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The iPad App Store is full of phony ratings and flame wars

Howard9999

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Mavro Inc., the creators of a series of medical Spanish guides, appear to be packing their ratings with phony recommendations from friends and flaming those who criticize them. Their medical Spanish apps are also available on the Android platform.

How are they rated? As of late Saturday July 24, 2010, their ratings are 5 stars (43 ratings), 4 stars (none), 3 stars (1 rating), 2 stars (1 rating), and 1 star (1 rating). The final one star was my own rating! Do you believe they have really earned these ratings?

The latest written review on the App Store, the one that is rated el número uno when you sort the Customer Ratings by Most Helpful is a flame against me and the rating that I gave them. A so-called customer who calls himself "Dr. Edwards (UTSW)" writes:

(I use italics to show what this "Dr. Edwards" writes.)

Dr. Edwards (UTSW) said:
ATTN: Howard9999, its (sic.) obvious you are the competitor for this application.

I stand as a third party user who was not going to comment, until I read this comment.

If you are such an expert at medical spanish, may I ask why you are roaming the app store downloading medical spanish guides?

Anyway, from a medical student's perspective.... the EMSG has it going on. I use this in clinics and it works great, effectively and most importantly, my pts love it.

Be professional, Dr. E signing off

Look me up.




First of all, let me give you some examples of how bad the
Spanish is in MAVRO apps:

EXAMPLE ONE:

"Is your vision blurred?"

MAVRO translation:

"Tiene la vista borrosa o nublada?"

What the MAVRO translation says:

"Is your view blurry or cloudy?"

The mistake that MAVRO makes, probably because they used a machine translation program, is that vista means view, not vision.

Here is how you would say it properly in Spanish:

¿Tiene usted visión borrosa o nublada?

EXAMPLE TWO:

"Shrug your shoulders."

MAVRO translation:

"Encoja sus hombros."

What the MAVRO translation says:

"Cripple your shoulders."

The mistake that MAVRO makes, and this is critical for medical professionals to understand, is that when you refer to your own body, you use reflexive verb forms.

Here is how you would say it properly in Spanish:

"Encójase los hombros."

For what it's worth, the creators of these Mavro Inc. apps also don't appear to be literate in English. For example, take this sentence from their blogspot website:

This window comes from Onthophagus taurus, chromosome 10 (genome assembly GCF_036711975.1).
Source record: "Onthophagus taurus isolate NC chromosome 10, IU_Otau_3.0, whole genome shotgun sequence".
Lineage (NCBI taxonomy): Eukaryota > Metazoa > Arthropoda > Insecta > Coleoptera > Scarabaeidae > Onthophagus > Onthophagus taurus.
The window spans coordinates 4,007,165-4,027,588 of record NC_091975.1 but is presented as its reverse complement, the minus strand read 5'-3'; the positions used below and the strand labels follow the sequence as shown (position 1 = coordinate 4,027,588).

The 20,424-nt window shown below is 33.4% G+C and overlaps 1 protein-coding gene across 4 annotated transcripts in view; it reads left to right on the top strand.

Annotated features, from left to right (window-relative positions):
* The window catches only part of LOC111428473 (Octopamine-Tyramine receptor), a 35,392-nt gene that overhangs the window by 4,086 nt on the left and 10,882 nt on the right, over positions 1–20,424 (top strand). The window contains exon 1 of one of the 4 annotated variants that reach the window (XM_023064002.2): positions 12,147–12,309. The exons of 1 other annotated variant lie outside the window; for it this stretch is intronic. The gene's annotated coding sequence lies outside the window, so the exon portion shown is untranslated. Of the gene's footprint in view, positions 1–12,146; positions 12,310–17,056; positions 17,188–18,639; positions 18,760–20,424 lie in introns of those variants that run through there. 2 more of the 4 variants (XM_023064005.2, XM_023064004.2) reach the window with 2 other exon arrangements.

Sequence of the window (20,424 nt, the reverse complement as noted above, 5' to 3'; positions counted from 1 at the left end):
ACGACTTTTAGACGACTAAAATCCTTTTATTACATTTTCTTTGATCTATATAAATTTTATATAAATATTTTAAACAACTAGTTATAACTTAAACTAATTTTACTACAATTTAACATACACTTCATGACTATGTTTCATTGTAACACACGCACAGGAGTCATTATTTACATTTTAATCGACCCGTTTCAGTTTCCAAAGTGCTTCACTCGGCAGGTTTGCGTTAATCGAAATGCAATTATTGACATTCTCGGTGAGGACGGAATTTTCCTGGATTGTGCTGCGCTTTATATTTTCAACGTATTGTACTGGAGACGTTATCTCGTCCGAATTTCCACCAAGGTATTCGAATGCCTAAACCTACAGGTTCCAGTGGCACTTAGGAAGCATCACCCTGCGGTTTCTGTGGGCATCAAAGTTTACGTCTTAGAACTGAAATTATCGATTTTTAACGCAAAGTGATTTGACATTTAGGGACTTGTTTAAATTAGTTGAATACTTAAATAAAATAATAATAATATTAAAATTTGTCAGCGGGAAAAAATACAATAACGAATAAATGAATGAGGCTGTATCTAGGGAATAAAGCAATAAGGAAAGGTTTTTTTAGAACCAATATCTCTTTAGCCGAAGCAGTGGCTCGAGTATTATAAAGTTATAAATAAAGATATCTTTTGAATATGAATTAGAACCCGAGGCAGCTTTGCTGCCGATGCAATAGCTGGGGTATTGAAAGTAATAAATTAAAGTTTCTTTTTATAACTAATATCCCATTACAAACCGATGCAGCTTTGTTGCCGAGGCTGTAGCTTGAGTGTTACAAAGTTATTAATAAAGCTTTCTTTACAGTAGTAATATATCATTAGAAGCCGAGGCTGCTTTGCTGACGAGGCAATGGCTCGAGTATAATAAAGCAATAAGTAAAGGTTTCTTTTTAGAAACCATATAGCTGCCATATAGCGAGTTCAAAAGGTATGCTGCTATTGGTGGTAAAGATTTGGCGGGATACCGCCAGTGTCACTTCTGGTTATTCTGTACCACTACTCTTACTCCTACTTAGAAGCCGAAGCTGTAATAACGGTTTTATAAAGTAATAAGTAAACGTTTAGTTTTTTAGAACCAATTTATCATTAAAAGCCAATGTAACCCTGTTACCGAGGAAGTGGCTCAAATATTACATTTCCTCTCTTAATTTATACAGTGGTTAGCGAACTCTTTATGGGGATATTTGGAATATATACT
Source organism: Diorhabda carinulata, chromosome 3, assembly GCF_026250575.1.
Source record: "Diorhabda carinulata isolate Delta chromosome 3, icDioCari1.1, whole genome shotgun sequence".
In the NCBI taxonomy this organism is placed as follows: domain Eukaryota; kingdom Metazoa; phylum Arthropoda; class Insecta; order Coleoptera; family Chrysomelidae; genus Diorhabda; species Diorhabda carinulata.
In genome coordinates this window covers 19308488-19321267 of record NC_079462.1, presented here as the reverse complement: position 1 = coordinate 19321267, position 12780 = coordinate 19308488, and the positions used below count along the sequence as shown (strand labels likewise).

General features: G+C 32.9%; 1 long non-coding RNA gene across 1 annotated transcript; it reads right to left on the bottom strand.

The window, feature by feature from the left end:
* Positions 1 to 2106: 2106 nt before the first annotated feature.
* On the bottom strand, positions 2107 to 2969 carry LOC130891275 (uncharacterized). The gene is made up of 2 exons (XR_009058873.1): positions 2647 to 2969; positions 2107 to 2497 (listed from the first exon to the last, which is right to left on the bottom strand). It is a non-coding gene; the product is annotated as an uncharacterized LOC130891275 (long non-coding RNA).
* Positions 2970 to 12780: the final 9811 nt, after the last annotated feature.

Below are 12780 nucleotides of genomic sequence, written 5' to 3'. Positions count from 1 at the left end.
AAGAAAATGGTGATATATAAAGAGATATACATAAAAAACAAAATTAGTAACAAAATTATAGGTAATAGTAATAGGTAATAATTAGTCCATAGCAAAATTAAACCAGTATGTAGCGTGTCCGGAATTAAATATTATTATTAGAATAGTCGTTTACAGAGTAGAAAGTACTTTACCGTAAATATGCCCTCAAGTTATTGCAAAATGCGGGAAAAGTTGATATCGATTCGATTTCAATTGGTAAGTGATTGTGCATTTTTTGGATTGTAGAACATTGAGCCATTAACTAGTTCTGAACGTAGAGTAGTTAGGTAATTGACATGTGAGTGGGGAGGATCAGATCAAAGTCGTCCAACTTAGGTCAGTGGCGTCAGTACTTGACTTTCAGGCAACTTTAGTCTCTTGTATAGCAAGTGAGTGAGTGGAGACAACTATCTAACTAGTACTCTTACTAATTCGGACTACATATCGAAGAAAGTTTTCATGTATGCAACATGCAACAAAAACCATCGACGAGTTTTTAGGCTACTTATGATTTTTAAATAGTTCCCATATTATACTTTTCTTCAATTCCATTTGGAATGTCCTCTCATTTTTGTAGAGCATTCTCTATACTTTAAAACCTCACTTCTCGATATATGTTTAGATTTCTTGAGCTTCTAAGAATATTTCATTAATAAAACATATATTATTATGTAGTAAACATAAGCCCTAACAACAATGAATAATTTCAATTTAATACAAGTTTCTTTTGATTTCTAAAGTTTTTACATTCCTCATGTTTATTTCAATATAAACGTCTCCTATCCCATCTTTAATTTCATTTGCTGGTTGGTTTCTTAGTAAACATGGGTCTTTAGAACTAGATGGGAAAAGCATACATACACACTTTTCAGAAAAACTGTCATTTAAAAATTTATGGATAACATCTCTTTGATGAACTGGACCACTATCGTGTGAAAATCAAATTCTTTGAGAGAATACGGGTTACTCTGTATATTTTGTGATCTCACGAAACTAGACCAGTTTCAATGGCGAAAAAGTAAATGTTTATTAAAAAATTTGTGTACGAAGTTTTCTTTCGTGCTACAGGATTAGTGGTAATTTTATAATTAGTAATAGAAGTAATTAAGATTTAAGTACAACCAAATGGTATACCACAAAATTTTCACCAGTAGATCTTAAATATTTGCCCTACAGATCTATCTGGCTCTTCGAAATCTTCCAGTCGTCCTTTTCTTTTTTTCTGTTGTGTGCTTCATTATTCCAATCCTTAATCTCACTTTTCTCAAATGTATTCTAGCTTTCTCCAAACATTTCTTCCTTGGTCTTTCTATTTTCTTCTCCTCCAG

http://mavroinc.blogspot.com


Mavro Inc is dedicated to helping non-Spanish speaking healthcare professionals from gaining vital medical information from their Spanish speaking patients.
(Note that the boldface text in this paragraph above is from their website, and was not added by me.)

So there you have it. An application developer (MAVRO Inc.) that appears to be competent in neither Spanish nor English is attempting to teach English speaking health professionals how to communicate with their Spanish speaking patients in emergency medical situations.

And do you think "Dr. Edwards" is a real doctor who is using this app? Give me your opinion, and while you are at it, go to the App Store and do something about the lopsided ratings and recommendations that have been given to this obviously incompetent iPad application.

Also, while you are at it, read my review at the App store itself, in which I show how one of MAVRO's translations attempted to say, "When was your last bowel movement?" The MAVRO translation ends up meaning "When was the last time that I [the doctor or nurse who is asking the patient] defecate?"
 
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King Hal

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This is the price we pay for the Internet. It's a readily available platform for a whole plethora of crazies and fraudsters!
 

Prasius

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Yip, the whole app store rating and review system is flawed and practically worthless from a consumers point of view. Morons rating GPS apps 1 star saying " THIS DUNT WORK!!!! RUBBISH!!!" when they're trying to run it on an iPod touch.....
 

Joker

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Not exactly a ''breaking news'', however I do believe there is a solution. Disable the rating system and comments. and add a live chat. that way you can ask anything about it before downloading. But I'm sure that won't happen in the near future. Or just give every single app a 1 day free tryout.
 

iPadCharlie

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Or just give every single app a 1 day free tryout.